First you have typical signs of foundation movement. To better understand if it is or not have one of the reputable foundation repair companies inspect it. Most if not all perform this for free and you are not beholden to use them in the future. The reputable companies would like your business but also understand that being deceitful is more harm than good to their company. Besides we have plenty of foundation issues in our area and not having your business because you don't have foundation issues will not concern them. They can provide you an estimate if repairs appear to be needed and explain why they are recommending the repairs. If you're not comfortable you can end the deal there or continue with the knowledge that repairs may be needed.



Next have you pest control company perform the State WDI inspection. You can have it done the same day as the general home inspection if you desire or the same day as the foundation company inspection. Typical fees for this are not very high but if results of this are very unsatisfactory, and you have not had your general home inspection, you can stop the home inspection and save money there. Never use anyone other than a licensed pest control company to perform this inspection. Make sure it is their W2 employee performing it and not a general Home Inspector using the company to hold their pest control license just so they can do the inspections. A pest control company has a lot more to lose and any reputable company will try to make it right IF they make a mistake.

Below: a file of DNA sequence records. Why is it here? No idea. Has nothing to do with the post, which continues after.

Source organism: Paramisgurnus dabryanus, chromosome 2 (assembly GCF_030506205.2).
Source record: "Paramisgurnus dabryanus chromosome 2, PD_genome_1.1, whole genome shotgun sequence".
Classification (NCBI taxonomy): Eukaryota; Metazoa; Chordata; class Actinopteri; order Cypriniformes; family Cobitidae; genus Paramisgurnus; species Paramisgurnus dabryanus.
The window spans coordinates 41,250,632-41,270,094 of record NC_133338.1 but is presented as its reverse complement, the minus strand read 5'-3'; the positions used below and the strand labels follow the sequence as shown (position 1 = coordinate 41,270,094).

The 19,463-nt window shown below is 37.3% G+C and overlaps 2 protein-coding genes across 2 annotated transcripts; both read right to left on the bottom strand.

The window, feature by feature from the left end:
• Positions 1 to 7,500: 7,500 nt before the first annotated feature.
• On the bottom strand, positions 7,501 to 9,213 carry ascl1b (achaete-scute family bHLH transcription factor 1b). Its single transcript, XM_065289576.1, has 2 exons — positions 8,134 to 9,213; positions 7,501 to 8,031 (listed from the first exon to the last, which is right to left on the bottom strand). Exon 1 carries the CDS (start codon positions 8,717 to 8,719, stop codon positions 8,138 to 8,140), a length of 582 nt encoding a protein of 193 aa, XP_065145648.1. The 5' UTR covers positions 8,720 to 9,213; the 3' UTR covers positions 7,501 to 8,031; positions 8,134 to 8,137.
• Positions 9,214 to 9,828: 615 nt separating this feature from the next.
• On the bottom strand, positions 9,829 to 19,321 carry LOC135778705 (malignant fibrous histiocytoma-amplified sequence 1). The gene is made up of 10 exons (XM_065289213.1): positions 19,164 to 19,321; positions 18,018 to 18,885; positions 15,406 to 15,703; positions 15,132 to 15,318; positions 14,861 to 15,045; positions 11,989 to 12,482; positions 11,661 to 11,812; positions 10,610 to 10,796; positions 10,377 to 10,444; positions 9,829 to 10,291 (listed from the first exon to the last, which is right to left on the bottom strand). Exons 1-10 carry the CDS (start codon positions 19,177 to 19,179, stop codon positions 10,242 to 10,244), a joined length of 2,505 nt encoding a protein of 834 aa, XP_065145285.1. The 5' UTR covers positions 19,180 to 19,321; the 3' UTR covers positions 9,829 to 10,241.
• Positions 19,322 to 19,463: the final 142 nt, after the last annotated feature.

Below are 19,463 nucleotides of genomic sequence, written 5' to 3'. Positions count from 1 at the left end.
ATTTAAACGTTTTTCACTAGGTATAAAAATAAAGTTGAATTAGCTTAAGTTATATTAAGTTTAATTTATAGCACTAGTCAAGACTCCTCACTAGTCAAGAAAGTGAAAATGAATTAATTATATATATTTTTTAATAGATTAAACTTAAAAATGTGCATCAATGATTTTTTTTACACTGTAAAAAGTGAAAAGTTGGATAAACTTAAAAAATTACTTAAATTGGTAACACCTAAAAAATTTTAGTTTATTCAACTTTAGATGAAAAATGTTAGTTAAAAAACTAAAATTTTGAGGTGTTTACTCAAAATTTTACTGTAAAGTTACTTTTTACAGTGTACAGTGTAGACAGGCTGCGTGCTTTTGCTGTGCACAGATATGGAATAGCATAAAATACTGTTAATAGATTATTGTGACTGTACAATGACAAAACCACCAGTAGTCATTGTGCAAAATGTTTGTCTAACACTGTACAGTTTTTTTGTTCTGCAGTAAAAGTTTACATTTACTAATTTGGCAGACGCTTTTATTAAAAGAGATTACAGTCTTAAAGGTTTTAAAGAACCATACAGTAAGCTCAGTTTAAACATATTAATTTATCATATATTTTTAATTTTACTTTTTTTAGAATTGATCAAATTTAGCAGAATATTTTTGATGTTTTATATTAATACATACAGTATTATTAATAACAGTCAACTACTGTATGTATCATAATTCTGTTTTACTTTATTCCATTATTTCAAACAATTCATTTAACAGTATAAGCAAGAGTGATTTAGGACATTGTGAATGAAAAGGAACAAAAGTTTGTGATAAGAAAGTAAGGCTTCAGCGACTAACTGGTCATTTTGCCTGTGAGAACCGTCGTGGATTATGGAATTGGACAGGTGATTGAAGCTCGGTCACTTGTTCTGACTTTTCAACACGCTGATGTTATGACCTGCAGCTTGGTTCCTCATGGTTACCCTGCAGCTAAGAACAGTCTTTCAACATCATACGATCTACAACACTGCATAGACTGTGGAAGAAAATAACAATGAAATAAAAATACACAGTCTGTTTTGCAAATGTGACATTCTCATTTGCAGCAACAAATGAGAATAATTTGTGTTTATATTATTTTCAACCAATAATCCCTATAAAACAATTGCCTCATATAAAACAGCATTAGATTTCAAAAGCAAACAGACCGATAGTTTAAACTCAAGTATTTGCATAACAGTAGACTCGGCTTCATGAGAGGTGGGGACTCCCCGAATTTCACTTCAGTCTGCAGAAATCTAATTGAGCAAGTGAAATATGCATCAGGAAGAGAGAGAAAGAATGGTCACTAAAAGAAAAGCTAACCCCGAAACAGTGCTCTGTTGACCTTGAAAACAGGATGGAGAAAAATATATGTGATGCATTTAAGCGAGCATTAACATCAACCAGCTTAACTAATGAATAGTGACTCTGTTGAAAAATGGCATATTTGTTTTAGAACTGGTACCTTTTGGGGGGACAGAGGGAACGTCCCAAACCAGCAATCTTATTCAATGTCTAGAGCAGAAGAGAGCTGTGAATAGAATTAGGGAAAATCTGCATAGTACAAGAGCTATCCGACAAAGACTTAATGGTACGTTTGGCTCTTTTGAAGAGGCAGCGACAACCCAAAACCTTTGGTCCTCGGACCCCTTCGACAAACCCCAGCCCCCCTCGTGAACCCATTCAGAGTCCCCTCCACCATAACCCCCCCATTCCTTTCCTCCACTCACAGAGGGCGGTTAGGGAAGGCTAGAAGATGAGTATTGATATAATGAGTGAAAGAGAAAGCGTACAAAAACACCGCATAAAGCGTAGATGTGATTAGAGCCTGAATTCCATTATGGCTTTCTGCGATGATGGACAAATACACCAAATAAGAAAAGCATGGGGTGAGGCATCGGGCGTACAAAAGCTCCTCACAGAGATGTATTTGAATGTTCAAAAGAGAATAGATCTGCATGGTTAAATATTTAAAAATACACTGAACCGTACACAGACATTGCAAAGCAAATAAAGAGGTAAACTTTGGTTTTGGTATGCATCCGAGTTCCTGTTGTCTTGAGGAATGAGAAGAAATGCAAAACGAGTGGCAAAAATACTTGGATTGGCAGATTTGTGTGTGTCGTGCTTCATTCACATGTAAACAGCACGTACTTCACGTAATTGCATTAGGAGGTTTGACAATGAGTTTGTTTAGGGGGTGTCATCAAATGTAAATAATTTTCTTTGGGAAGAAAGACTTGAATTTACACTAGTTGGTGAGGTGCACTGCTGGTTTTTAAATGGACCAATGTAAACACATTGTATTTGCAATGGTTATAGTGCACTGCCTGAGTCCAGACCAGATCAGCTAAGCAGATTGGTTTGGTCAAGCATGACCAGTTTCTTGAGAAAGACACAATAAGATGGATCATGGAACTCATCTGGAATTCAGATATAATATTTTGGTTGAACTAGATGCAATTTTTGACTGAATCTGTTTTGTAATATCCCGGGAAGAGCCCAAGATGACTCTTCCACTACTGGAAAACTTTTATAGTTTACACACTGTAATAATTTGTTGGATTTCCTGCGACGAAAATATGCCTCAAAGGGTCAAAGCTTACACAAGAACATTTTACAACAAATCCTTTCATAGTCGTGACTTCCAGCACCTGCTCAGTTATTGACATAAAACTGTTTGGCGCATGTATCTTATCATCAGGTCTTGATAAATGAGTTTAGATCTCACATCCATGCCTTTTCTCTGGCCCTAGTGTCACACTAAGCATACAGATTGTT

Given the area of the house you might have a pool. They are high dollar items which have a tendency for high dollar problems. Here again use a professional pool company for this inspection. If they are any good they will go WAY beyond what any general Home Inspector will do for an inspection. They can also provide you repair estimates for issues needing corrections where the Home Inspector will typically not and if they do I would not believe it. Any fee you pay the Home Inspector for this is much better spent on a professional pool company. You can also perform this on the same day as the general home inspection.



Next is the general home inspection. Check your Home Inspector out well since they are simply not all equal! How to pick one can take volumes but you want a full time Inspector and not one working it part time with another job. Ask them plenty of questions but keep the BS Meter turned on since you'll hear it all if you call enough of them.


Somewhere along the line above you may already have decided you do not want the aggravations of the house and pass on it. If you decide to continue you should already have names for the following.
  • A General Contractor can come in real handy to review all issues and provide a general estimate for all trades. If you option period is short this may be an option instead of dealing with other trades.
  • A good licensed Professional Engineer in the event foundation issues have been identified. The PE can verify the issues and if needed provide an engineered remediation plan for them.
  • In the event there are a small number of individual trade issues you can bypass the GC and call a licensed Electrician, Plumber, HVAC Contractor, etc.
One thing that many buyers totally misjudge are what may appear to be the small things. For example you're already seeing cracks in gypsum board (drywall/sheetrock). These are simple repairs but if you want them completely repaired (no visual signs) it can be time consuming and expensive. Same with cracking of the exterior brick veneer. Even something as simple as a bad electrical outlet can cost you a hefty penny to call in a properly licensed Electrician to repair. You need to be aware of these things instead of getting the big surprise after you move in.